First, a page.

The OUP blog conducted a Q & A with Stephen Hinshaw, author of The Mark of Shame: Stigma of Mental Illness and an Agenda for Change, and a Professor and Chair of the Department of Psychology at the University of California at Berkeley.
One part of the interview:
OUP: In your book you claim that public attitudes towards mental illness are more negative now than they were a century ago, what is this assertion based on? How can you measure public attitudes?
Hinshaw: There are several ways to measure attitudes and beliefs. The most common - questionnaires of "explicit" attitudes - continue to reveal that severe mental illness is feared and stigmatized, even more than during the 1950s, which is a paradox, because there is so much more knowledge and openness today. It may well be that mental illness continues to bring up associations with violence, danger, threat, and incompetence, as well as personal weakness. But such questionnaires are susceptible to 'trying to look good' and may reveal only the tip of the iceberg regarding actual levels of stigma.
Newer research deals with "implicit" attitudes, those expressed quickly and unconsciously. Implicit measures of racial bias show that it exists strongly, even in people who fail to admit prejudice on traditional questionnaires. These kinds of measures are just beginning to be applied to mental disorder.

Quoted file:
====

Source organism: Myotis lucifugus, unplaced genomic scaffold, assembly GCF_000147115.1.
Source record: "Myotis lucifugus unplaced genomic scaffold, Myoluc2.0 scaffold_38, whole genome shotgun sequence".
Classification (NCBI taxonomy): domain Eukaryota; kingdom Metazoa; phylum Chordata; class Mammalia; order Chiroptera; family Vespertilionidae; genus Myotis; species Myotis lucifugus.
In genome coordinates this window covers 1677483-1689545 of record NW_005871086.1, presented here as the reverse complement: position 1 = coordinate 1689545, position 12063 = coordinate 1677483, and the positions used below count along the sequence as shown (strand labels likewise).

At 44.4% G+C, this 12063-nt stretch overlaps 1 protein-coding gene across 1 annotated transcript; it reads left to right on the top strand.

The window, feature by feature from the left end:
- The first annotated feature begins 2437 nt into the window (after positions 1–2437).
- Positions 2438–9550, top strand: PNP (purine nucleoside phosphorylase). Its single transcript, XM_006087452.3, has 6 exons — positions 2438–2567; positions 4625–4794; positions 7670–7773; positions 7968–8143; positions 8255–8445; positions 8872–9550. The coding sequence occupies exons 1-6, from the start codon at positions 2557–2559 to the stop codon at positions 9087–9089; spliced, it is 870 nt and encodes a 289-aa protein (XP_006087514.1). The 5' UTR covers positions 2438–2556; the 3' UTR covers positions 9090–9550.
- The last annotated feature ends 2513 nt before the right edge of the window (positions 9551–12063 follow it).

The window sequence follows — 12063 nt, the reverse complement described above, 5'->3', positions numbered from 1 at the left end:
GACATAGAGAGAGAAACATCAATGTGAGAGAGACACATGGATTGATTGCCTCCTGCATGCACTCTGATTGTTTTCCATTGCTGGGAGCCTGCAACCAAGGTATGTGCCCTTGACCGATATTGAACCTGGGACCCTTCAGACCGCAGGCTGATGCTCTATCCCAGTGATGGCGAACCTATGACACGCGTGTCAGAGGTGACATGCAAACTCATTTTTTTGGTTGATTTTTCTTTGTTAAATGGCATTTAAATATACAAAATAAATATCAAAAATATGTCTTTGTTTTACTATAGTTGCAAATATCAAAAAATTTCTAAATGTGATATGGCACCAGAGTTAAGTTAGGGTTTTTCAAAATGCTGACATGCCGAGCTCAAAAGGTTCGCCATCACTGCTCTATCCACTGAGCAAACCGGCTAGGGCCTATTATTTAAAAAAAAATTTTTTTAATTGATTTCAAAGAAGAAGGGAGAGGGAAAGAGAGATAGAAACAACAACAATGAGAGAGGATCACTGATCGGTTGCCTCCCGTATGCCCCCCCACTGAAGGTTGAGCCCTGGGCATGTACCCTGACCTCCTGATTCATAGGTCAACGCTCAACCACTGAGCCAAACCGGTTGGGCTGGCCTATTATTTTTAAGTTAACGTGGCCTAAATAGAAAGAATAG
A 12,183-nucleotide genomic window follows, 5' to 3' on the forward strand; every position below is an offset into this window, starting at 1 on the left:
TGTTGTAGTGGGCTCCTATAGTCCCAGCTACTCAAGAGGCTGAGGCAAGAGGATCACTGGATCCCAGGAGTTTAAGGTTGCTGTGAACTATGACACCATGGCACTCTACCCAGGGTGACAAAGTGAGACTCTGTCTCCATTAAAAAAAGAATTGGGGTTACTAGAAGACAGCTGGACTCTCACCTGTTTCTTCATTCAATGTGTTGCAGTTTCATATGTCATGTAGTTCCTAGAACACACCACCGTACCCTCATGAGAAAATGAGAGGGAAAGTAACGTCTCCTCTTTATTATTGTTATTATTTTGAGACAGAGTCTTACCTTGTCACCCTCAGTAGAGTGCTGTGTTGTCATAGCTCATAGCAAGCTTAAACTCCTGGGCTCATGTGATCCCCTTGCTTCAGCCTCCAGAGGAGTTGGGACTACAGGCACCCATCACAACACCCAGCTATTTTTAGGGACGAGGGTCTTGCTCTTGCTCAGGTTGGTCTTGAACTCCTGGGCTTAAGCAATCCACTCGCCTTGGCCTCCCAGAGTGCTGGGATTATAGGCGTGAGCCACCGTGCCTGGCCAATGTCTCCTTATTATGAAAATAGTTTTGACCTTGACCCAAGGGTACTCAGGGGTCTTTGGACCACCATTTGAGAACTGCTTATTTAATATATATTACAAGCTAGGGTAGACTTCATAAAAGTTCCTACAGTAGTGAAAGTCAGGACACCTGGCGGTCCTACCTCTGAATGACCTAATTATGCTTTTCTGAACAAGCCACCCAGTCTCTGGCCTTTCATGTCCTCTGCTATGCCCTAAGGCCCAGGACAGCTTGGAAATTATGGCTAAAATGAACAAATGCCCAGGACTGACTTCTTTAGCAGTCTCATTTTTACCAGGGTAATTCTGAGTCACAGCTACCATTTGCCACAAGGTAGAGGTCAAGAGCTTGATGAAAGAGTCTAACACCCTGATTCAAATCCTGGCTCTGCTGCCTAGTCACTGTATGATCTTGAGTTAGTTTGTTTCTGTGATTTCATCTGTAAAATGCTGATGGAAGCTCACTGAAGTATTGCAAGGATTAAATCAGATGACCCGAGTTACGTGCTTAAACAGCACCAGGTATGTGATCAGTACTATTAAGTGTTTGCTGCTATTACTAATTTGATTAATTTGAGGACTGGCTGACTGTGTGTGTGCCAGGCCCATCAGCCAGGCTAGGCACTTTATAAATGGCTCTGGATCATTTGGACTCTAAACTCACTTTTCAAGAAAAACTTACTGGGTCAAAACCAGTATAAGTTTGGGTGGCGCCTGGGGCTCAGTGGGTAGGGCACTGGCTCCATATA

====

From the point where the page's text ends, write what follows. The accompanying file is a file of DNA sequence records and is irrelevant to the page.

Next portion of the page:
Still other ways of assessing prejudice, discrimination, and stigma are also quite revealing. In behavioral research, it's actual social interactions that are key -- and these reveal that if a person expects to be interacting with someone with mental illness, distancing and even punitive behavior result. This is especially the case when mental illness is branded as completely genetic. Some thought that putting mental illness into the medical model (replacing earlier beliefs that mental illness resulted from evil spirits ... or, more recently, from bad parenting) would eliminate stigma. Yet simplistic, all-or-none biogenetic attributions may make mental illness seem hopeless, permanent, and even subhuman.
Read the entire Q & A.
Hinshaw put The Mark of Shame to the Page 69 Test.